August 23, 2018
Issue 242  |  View Past Issues

Editor's Note

Despite policy ebbs and flows, India’s transition to clean air and energy continues. The financial stress of India’s private coal power producers is reaching a critical moment, with a raft of plant operators in default of loan repayments facing an August 27 deadline to restructure their finances. Despite having won up to five more years to comply with new air pollution standards, India’s private power producers have now discovered that private banks are refusing to fund their proposed upgrades.

In Australia, internal splits in the Turnbull Government have seen the collapse of a proposed pro-coal energy plan in large part because it did not favour coal power enough for a minority of members. In the US, the Trump administration has unveiled its proposal to weaken the Obama era Clean Power Plan to ease pressure on coal power plants. However, in both Australia and the US there is a lot of uncertainty about how much difference these changes will make given technology changes, utility trends and the role of the states and direct corporate purchasing. In Germany, new modelling for Greenpeace suggests the country’s 2020 emissions reduction targets are still achievable with a mix of coal plant closures, increased renewables and a shift in the balance between power exports and imports.

Elsewhere, cost of reliance on expensive imported coal is driving change. In Malaysia, the new government has flagged its intention to boost renewables in order to reduce the role of coal power as the country is entirely reliant on imported coal. In Turkey, the depreciation of the lira is likely to boost the short-term prospects of renewables and lignite generation at the expense of imported gas and coal plants.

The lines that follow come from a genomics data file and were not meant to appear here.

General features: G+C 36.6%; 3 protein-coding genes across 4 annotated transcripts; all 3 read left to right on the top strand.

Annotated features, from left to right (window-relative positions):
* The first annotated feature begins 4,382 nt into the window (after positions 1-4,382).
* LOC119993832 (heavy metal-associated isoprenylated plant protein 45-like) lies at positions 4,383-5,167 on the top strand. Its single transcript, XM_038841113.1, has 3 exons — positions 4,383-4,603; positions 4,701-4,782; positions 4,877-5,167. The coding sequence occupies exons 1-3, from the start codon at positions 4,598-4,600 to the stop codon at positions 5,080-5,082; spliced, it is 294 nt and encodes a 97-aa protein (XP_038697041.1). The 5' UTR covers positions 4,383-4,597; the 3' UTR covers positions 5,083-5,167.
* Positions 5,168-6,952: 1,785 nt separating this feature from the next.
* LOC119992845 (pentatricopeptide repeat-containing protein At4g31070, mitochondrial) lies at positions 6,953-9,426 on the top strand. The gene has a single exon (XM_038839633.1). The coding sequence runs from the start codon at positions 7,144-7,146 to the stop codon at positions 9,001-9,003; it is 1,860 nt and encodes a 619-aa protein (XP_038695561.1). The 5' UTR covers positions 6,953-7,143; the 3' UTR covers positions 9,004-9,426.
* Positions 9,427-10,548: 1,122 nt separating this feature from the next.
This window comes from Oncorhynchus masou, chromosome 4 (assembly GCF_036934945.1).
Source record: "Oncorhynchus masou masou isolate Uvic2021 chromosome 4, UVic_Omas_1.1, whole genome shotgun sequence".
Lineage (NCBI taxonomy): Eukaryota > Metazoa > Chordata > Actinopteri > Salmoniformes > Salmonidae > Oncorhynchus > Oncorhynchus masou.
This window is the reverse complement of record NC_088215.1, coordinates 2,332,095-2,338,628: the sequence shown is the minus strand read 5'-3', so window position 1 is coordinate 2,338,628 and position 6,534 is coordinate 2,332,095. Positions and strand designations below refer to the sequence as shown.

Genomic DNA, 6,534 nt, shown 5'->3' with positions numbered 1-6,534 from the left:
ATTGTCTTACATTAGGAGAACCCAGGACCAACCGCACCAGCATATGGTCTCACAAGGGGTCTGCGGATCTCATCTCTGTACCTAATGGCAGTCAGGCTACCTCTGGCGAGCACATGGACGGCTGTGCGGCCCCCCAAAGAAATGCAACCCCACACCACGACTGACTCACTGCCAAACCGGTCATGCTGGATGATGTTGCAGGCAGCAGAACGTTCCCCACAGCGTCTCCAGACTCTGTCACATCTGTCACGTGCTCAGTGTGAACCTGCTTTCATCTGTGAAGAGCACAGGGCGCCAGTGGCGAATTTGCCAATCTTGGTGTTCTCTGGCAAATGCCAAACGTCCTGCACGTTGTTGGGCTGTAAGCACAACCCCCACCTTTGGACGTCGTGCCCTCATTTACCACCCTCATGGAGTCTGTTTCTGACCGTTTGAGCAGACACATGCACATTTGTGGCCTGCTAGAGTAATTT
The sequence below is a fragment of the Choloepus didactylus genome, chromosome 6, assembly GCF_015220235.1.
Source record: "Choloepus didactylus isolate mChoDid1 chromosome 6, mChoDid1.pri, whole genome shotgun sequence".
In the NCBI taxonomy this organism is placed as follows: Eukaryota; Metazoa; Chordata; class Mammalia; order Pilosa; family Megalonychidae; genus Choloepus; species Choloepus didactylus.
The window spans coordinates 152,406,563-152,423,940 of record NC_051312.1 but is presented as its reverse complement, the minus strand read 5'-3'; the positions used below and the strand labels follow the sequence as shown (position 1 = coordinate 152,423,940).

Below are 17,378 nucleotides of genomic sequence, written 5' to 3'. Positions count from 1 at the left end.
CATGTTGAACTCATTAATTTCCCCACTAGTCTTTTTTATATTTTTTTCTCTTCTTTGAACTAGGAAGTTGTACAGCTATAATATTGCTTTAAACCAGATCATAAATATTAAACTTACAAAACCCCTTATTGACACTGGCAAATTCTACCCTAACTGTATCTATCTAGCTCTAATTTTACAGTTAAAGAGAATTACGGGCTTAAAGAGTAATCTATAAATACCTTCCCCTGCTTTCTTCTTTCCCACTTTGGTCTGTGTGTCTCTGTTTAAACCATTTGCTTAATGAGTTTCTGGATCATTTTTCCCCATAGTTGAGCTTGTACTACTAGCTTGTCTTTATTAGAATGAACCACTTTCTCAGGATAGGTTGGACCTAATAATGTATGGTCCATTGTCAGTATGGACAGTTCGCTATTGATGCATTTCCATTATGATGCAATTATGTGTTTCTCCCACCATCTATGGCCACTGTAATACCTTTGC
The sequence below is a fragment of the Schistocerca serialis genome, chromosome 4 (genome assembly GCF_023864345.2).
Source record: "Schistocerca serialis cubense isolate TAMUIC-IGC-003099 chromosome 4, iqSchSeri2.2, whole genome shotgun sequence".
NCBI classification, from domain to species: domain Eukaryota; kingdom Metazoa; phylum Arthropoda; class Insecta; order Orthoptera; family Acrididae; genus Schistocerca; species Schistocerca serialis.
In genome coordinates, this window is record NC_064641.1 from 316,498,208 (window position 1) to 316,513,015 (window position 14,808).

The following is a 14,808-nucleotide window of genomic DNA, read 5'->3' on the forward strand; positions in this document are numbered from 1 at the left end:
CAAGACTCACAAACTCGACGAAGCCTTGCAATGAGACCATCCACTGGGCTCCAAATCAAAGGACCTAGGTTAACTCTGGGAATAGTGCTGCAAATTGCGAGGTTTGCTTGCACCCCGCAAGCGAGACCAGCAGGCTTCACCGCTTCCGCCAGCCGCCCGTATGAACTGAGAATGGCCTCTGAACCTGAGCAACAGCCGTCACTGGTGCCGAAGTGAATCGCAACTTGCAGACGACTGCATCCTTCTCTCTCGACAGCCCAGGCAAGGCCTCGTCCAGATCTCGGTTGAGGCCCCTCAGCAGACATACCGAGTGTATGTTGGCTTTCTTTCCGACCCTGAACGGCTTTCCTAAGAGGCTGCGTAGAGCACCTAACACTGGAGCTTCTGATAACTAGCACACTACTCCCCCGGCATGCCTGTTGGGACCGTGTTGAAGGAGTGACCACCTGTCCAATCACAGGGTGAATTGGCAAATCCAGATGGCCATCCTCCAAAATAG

Bob Burton


India’s war on dirty air boosts hope on global emissions

India, despite sometimes contradictory signals, is moving decisively towards renewables and cleaner air, writes Vandana Gombar for Bloomberg New Energy Finance.

Financial distress in India's thermal power sector

Simply switching promoters is not a solution for US$40–60 billion of potentially stranded thermal power plants, warn Tim Buckley and Kashish Shah from the Institute for Energy Economics and Financial Analysis in the Business Standard.

Puerto Rico's coal ash pollution galvanises citizens

After Hurricane Maria battered Puerto Rico in September 2017, coal ash spread from the island’s only coal plant into the air and groundwater, galvanising community opposition to further disposal, writes Katie Rice in Huffington Post.